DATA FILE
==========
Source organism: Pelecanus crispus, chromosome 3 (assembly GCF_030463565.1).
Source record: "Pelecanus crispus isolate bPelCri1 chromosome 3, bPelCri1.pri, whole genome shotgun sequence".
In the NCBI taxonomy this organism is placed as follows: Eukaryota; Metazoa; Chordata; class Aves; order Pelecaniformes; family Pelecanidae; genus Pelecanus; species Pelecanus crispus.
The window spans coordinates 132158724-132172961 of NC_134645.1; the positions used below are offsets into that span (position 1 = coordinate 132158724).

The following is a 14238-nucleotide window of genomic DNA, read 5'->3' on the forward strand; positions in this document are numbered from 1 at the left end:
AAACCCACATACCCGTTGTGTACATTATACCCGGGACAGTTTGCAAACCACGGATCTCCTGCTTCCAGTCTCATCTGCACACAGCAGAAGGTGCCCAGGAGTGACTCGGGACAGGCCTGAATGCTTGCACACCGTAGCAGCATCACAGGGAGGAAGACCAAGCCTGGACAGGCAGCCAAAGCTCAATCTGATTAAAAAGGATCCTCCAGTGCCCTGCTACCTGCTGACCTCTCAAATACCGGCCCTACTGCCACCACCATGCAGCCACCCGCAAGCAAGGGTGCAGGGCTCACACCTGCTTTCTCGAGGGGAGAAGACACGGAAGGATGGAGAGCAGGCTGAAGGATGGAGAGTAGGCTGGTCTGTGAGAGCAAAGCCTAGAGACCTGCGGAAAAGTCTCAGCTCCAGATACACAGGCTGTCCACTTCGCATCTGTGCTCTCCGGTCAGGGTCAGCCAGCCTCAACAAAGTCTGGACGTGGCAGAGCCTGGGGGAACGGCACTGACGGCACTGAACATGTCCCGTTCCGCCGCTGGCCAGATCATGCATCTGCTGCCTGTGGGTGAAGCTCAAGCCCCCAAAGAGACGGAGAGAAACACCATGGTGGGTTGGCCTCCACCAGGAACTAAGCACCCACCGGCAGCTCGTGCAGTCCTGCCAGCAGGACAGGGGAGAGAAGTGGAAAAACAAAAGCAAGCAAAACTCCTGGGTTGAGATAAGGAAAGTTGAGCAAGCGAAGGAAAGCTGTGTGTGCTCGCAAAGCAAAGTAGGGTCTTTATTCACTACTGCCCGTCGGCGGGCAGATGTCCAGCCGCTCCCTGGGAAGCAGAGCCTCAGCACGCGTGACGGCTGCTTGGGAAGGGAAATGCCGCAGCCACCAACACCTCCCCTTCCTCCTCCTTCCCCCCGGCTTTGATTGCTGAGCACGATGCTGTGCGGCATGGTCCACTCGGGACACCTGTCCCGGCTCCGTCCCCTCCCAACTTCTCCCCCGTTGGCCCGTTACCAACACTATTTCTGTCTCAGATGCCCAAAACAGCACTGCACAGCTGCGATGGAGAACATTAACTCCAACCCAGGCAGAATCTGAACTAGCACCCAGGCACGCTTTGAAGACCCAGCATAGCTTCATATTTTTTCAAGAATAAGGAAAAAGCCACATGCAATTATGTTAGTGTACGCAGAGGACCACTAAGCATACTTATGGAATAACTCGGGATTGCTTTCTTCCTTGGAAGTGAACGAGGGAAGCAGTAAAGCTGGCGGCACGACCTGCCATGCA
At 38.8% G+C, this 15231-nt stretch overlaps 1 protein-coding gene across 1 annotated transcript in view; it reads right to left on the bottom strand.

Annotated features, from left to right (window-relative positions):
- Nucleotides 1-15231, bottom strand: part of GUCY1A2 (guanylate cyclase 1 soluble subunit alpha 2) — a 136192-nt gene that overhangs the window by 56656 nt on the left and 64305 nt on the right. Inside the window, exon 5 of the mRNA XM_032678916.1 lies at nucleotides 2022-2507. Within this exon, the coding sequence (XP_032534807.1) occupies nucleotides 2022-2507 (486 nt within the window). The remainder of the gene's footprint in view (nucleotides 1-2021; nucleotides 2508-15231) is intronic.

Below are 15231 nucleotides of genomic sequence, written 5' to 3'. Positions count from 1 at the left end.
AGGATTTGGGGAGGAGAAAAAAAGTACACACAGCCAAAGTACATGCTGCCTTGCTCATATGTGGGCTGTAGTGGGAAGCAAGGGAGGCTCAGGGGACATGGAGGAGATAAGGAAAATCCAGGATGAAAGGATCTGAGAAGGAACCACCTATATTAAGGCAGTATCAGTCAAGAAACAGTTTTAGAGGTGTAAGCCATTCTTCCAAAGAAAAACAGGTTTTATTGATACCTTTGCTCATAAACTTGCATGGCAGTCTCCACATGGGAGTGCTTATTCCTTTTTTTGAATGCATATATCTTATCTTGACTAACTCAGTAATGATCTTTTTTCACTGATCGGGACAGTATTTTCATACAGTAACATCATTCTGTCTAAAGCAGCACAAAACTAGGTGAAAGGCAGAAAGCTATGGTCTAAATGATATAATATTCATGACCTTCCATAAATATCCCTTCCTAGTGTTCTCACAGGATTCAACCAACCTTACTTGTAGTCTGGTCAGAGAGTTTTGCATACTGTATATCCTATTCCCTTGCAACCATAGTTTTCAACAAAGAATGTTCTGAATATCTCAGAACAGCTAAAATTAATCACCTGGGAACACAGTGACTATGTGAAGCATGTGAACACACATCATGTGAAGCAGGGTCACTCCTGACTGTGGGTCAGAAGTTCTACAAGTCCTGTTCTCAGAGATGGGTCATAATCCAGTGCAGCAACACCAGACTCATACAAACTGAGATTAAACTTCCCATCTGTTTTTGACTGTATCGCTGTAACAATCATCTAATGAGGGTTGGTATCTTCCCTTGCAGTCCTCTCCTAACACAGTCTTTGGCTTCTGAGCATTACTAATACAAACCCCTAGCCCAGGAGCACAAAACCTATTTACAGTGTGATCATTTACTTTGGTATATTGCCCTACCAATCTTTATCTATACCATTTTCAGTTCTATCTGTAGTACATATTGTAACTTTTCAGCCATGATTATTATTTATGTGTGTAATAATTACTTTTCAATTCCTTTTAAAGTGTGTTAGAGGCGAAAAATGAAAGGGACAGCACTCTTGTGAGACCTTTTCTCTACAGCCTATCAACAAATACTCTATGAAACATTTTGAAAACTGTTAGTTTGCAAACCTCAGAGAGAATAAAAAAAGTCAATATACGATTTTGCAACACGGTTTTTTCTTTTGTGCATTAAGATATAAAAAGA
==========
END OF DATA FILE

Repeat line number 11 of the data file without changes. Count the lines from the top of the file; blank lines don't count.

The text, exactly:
AGGATTTGGGGAGGAGAAAAAAAGTACACACAGCCAAAGTACATGCTGCCTTGCTCATATGTGGGCTGTAGTGGGAAGCAAGGGAGGCTCAGGGGACATGGAGGAGATAAGGAAAATCCAGGATGAAAGGATCTGAGAAGGAACCACCTATATTAAGGCAGTATCAGTCAAGAAACAGTTTTAGAGGTGTAAGCCATTCTTCCAAAGAAAAACAGGTTTTATTGATACCTTTGCTCATAAACTTGCATGGCAGTCTCCACATGGGAGTGCTTATTCCTTTTTTTGAATGCATATATCTTATCTTGACTAACTCAGTAATGATCTTTTTTCACTGATCGGGACAGTATTTTCATACAGTAACATCATTCTGTCTAAAGCAGCACAAAACTAGGTGAAAGGCAGAAAGCTATGGTCTAAATGATATAATATTCATGACCTTCCATAAATATCCCTTCCTAGTGTTCTCACAGGATTCAACCAACCTTACTTGTAGTCTGGTCAGAGAGTTTTGCATACTGTATATCCTATTCCCTTGCAACCATAGTTTTCAACAAAGAATGTTCTGAATATCTCAGAACAGCTAAAATTAATCACCTGGGAACACAGTGACTATGTGAAGCATGTGAACACACATCATGTGAAGCAGGGTCACTCCTGACTGTGGGTCAGAAGTTCTACAAGTCCTGTTCTCAGAGATGGGTCATAATCCAGTGCAGCAACACCAGACTCATACAAACTGAGATTAAACTTCCCATCTGTTTTTGACTGTATCGCTGTAACAATCATCTAATGAGGGTTGGTATCTTCCCTTGCAGTCCTCTCCTAACACAGTCTTTGGCTTCTGAGCATTACTAATACAAACCCCTAGCCCAGGAGCACAAAACCTATTTACAGTGTGATCATTTACTTTGGTATATTGCCCTACCAATCTTTATCTATACCATTTTCAGTTCTATCTGTAGTACATATTGTAACTTTTCAGCCATGATTATTATTTATGTGTGTAATAATTACTTTTCAATTCCTTTTAAAGTGTGTTAGAGGCGAAAAATGAAAGGGACAGCACTCTTGTGAGACCTTTTCTCTACAGCCTATCAACAAATACTCTATGAAACATTTTGAAAACTGTTAGTTTGCAAACCTCAGAGAGAATAAAAAAAGTCAATATACGATTTTGCAACACGGTTTTTTCTTTTGTGCATTAAGATATAAAAAGA